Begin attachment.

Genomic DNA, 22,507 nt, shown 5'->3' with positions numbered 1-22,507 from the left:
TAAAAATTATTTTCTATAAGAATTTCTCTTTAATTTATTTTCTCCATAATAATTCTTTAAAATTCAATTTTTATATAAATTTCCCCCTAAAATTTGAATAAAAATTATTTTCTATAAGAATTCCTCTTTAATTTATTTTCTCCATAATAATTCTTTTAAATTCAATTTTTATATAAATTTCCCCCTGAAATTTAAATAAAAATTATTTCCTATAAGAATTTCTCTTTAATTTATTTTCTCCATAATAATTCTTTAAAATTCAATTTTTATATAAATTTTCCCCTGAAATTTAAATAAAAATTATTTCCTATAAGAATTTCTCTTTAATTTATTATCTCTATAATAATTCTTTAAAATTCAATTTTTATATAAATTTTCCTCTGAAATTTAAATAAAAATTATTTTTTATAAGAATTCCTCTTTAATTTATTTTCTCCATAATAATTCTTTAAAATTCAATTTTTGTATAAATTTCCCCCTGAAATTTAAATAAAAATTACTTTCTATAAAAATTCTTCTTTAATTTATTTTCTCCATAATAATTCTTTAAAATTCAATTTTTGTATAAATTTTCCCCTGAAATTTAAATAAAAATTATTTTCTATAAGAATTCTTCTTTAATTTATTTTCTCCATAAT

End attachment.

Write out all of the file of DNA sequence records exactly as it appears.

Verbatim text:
Genomic DNA, 22,507 nt, shown 5'->3' with positions numbered 1-22,507 from the left:
TAAAAATTATTTTCTATAAGAATTTCTCTTTAATTTATTTTCTCCATAATAATTCTTTAAAATTCAATTTTTATATAAATTTCCCCCTAAAATTTGAATAAAAATTATTTTCTATAAGAATTCCTCTTTAATTTATTTTCTCCATAATAATTCTTTTAAATTCAATTTTTATATAAATTTCCCCCTGAAATTTAAATAAAAATTATTTCCTATAAGAATTTCTCTTTAATTTATTTTCTCCATAATAATTCTTTAAAATTCAATTTTTATATAAATTTTCCCCTGAAATTTAAATAAAAATTATTTCCTATAAGAATTTCTCTTTAATTTATTATCTCTATAATAATTCTTTAAAATTCAATTTTTATATAAATTTTCCTCTGAAATTTAAATAAAAATTATTTTTTATAAGAATTCCTCTTTAATTTATTTTCTCCATAATAATTCTTTAAAATTCAATTTTTGTATAAATTTCCCCCTGAAATTTAAATAAAAATTACTTTCTATAAAAATTCTTCTTTAATTTATTTTCTCCATAATAATTCTTTAAAATTCAATTTTTGTATAAATTTTCCCCTGAAATTTAAATAAAAATTATTTTCTATAAGAATTCTTCTTTAATTTATTTTCTCCATAAT